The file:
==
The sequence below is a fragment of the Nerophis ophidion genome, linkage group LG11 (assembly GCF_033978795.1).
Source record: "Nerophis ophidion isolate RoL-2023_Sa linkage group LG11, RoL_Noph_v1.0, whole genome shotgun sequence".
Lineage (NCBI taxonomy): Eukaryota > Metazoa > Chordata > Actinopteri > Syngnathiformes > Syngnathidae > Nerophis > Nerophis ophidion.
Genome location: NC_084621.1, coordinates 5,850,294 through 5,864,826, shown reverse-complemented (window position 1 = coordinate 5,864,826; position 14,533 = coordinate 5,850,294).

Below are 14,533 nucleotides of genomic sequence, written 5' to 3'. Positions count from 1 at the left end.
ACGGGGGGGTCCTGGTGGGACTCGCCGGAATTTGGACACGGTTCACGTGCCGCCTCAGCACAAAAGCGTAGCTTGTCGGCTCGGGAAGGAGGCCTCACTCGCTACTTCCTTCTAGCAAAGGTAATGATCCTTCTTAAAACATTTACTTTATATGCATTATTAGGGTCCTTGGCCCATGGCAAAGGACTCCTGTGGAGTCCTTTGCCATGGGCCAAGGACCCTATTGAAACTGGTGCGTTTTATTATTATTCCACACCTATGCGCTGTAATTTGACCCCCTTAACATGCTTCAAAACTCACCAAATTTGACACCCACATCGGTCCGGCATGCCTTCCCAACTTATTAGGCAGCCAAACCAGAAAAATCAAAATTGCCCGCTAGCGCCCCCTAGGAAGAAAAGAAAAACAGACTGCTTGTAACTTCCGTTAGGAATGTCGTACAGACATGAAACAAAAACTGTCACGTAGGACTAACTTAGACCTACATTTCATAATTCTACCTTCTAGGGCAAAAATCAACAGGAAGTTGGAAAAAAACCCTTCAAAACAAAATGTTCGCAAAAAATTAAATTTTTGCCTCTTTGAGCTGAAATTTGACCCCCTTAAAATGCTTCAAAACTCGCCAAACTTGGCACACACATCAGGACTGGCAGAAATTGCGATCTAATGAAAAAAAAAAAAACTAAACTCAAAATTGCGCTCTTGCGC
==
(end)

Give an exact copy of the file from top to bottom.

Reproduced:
The sequence below is a fragment of the Nerophis ophidion genome, linkage group LG11 (assembly GCF_033978795.1).
Source record: "Nerophis ophidion isolate RoL-2023_Sa linkage group LG11, RoL_Noph_v1.0, whole genome shotgun sequence".
Lineage (NCBI taxonomy): Eukaryota > Metazoa > Chordata > Actinopteri > Syngnathiformes > Syngnathidae > Nerophis > Nerophis ophidion.
Genome location: NC_084621.1, coordinates 5,850,294 through 5,864,826, shown reverse-complemented (window position 1 = coordinate 5,864,826; position 14,533 = coordinate 5,850,294).

Below are 14,533 nucleotides of genomic sequence, written 5' to 3'. Positions count from 1 at the left end.
ACGGGGGGGTCCTGGTGGGACTCGCCGGAATTTGGACACGGTTCACGTGCCGCCTCAGCACAAAAGCGTAGCTTGTCGGCTCGGGAAGGAGGCCTCACTCGCTACTTCCTTCTAGCAAAGGTAATGATCCTTCTTAAAACATTTACTTTATATGCATTATTAGGGTCCTTGGCCCATGGCAAAGGACTCCTGTGGAGTCCTTTGCCATGGGCCAAGGACCCTATTGAAACTGGTGCGTTTTATTATTATTCCACACCTATGCGCTGTAATTTGACCCCCTTAACATGCTTCAAAACTCACCAAATTTGACACCCACATCGGTCCGGCATGCCTTCCCAACTTATTAGGCAGCCAAACCAGAAAAATCAAAATTGCCCGCTAGCGCCCCCTAGGAAGAAAAGAAAAACAGACTGCTTGTAACTTCCGTTAGGAATGTCGTACAGACATGAAACAAAAACTGTCACGTAGGACTAACTTAGACCTACATTTCATAATTCTACCTTCTAGGGCAAAAATCAACAGGAAGTTGGAAAAAAACCCTTCAAAACAAAATGTTCGCAAAAAATTAAATTTTTGCCTCTTTGAGCTGAAATTTGACCCCCTTAAAATGCTTCAAAACTCGCCAAACTTGGCACACACATCAGGACTGGCAGAAATTGCGATCTAATGAAAAAAAAAAAAACTAAACTCAAAATTGCGCTCTTGCGC